TOKYO: A strong earthquake with a preliminary magnitude of 7.1 hit off the coast of eastern Japan on Saturday (Feb 13), shaking buildings and triggering widespread blackouts, but there appeared to be no major damage and no tsunami warning was issued.
Prime Minister Yoshihide Suga told reporters that no major casualties were reported, according to Kyodo news agency, which reported that more than 50 people had been injured, but he gave no further details.
There were no immediate reports of significant damage, though local news broadcast images of a landslide on a highway.
The epicentre of the earthquake was off the coast of Fukushima prefecture at a depth of 60km, the Japan Meteorological Agency said. It hit at 11.08pm local time (10.08pm, Singapore time) and shook buildings in the capital Tokyo and elsewhere.
No tsunami warning had been issued, the meteorological agency said.
Some 950,000 households were initially without power, government spokesman Katsunobu Kato told a briefing carried on public broadcaster NHK. The blackouts appeared to be concentrated in northeast Japan, including Fukushima and neighbouring prefectures.
Suga, who was called to his office over the earthquake, told journalists his cabinet will meet at 9:00 am Sunday for a briefing, Kyodo said.
Broadcaster NHK added that the government would set up a special liaison office to coordinate with affected regions.
A Reuters cameraman on location in Fukushima said his tenth floor hotel room shook heavily for some time. One man at the hotel was taken to hospital after falling and hitting his head on a door, the Reuters cameraman said.
Although injured, the man was still able to walk, the cameraman said.
Footage from television also showed broken glass from shop fronts, while Kyodo news reported about a dozen injuries, although none immediately appeared to be grave.
Images posted online showed broken glass at a shop and items spilled off the shelves at a supermarket.
Tomoko Kobayashi, who works at a traditional inn in Fukushima's Minamisoma city told Kyodo that "the initial jolt felt more powerful than the one I experienced in the Great East Japan Earthquake" of 2011.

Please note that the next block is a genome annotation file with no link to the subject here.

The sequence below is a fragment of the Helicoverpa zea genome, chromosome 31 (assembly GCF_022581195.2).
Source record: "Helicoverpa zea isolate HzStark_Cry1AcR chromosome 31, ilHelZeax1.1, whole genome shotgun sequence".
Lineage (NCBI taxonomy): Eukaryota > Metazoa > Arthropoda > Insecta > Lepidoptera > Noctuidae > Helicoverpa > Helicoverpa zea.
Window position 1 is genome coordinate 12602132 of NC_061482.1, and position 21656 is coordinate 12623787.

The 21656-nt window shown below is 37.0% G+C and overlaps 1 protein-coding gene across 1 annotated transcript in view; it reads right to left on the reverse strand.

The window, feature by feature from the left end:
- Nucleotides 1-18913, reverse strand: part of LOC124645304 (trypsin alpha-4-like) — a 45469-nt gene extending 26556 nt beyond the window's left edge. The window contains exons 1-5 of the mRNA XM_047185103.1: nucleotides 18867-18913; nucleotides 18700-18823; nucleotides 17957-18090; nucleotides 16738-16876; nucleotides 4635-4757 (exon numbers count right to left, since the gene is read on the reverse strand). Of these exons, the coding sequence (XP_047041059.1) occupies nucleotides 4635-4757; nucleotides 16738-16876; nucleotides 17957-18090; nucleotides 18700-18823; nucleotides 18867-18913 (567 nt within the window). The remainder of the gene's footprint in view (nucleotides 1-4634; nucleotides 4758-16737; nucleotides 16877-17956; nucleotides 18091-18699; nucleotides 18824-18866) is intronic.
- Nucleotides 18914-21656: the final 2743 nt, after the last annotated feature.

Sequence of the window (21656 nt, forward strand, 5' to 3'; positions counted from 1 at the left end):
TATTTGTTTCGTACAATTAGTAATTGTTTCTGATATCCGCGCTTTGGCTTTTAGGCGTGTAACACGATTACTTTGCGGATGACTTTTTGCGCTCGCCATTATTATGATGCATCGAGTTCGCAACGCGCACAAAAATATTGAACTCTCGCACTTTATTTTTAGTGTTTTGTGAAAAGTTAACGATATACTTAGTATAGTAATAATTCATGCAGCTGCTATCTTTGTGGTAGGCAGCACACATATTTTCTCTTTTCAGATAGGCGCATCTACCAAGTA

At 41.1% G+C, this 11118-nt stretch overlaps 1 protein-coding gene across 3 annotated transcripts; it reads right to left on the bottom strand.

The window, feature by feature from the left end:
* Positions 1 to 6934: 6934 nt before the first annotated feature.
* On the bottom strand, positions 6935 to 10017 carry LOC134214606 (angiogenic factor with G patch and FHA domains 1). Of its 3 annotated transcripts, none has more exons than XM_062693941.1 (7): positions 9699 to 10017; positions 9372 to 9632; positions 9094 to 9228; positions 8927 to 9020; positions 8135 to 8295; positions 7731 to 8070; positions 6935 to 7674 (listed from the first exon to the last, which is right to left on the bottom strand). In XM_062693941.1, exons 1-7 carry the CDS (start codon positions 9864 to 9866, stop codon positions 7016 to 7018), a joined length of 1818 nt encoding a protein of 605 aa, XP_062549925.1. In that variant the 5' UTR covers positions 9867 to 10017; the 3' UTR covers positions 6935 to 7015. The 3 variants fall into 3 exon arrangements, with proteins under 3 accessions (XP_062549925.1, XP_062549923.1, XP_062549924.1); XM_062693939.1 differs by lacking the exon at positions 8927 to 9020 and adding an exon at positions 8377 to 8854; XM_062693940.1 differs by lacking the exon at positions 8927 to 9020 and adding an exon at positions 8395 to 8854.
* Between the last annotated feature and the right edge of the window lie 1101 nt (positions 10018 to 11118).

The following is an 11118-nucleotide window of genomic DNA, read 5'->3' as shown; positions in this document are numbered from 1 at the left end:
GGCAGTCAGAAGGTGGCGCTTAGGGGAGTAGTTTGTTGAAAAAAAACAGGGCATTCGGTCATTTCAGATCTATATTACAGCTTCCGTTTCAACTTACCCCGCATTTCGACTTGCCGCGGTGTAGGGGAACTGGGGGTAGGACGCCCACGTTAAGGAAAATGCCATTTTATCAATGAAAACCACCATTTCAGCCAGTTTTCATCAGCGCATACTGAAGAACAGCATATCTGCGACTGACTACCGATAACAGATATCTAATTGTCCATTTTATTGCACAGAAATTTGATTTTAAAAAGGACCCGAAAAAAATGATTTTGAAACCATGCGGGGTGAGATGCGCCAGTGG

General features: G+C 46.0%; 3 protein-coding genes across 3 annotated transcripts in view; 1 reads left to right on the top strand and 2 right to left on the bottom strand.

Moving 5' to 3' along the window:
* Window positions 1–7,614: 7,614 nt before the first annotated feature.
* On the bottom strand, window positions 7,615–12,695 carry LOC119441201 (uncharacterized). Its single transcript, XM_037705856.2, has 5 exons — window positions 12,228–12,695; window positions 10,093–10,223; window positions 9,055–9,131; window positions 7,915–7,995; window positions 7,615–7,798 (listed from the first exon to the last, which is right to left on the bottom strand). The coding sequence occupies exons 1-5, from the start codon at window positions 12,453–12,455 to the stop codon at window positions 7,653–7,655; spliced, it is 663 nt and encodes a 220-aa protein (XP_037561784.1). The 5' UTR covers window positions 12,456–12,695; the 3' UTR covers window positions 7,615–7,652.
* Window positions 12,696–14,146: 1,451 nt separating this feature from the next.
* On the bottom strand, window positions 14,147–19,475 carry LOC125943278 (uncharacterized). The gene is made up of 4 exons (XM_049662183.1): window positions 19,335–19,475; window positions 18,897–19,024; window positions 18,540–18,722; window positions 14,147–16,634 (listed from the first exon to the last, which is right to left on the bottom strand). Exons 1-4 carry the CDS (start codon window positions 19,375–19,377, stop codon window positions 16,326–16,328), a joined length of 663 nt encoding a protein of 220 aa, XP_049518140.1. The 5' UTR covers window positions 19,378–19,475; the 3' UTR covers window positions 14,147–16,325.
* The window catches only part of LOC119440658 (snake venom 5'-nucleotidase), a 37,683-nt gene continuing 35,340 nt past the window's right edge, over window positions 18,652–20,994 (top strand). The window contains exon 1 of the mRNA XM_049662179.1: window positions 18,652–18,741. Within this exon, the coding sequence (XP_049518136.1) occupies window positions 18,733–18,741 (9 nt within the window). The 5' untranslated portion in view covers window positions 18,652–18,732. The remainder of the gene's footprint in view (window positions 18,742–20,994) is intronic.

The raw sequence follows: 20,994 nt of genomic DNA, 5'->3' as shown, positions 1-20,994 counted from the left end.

Renowned author Yu Miri, who also lives in Minamisoma, tweeted a photo of her home, showing books, potted plants and other belongings strewn across the floor.
"My house in Odaka, Minamisoma city is all messed up," she wrote.
"I hear the ground rumbling. And another quake," she tweeted about an aftershock.
There were no irregularities at the Fukushima Daiichi and Daini nuclear power plants, or at the Kahiwazaki-Kariwa nuclear plant, owner Tokyo Electric Power Company Holdings said.
The utility also said there was no change in the radiation levels around its plants.
Kato said there were no irregularities at the Fukushima Daini and Onagawa nuclear facilities.
The quake hit off of Fukushima just weeks before the 10-year anniversary of the Mar 11, 2011, quake that devastated northeast Japan and triggered a massive tsunami that led to the world's worst nuclear crisis in a quarter of a century - one centred at the Daiichi facility.
Earthquakes are common in Japan, one of the world's most seismically active areas. Japan accounts for about 20 per cent of the world's earthquakes of magnitude 6 or greater.
The country has strict construction regulations intended to ensure buildings can withstand strong tremors.
In September 2018, a powerful 6.6-magnitude quake rocked Hokkaido, triggering landslides, collapsing houses and killing more than 40.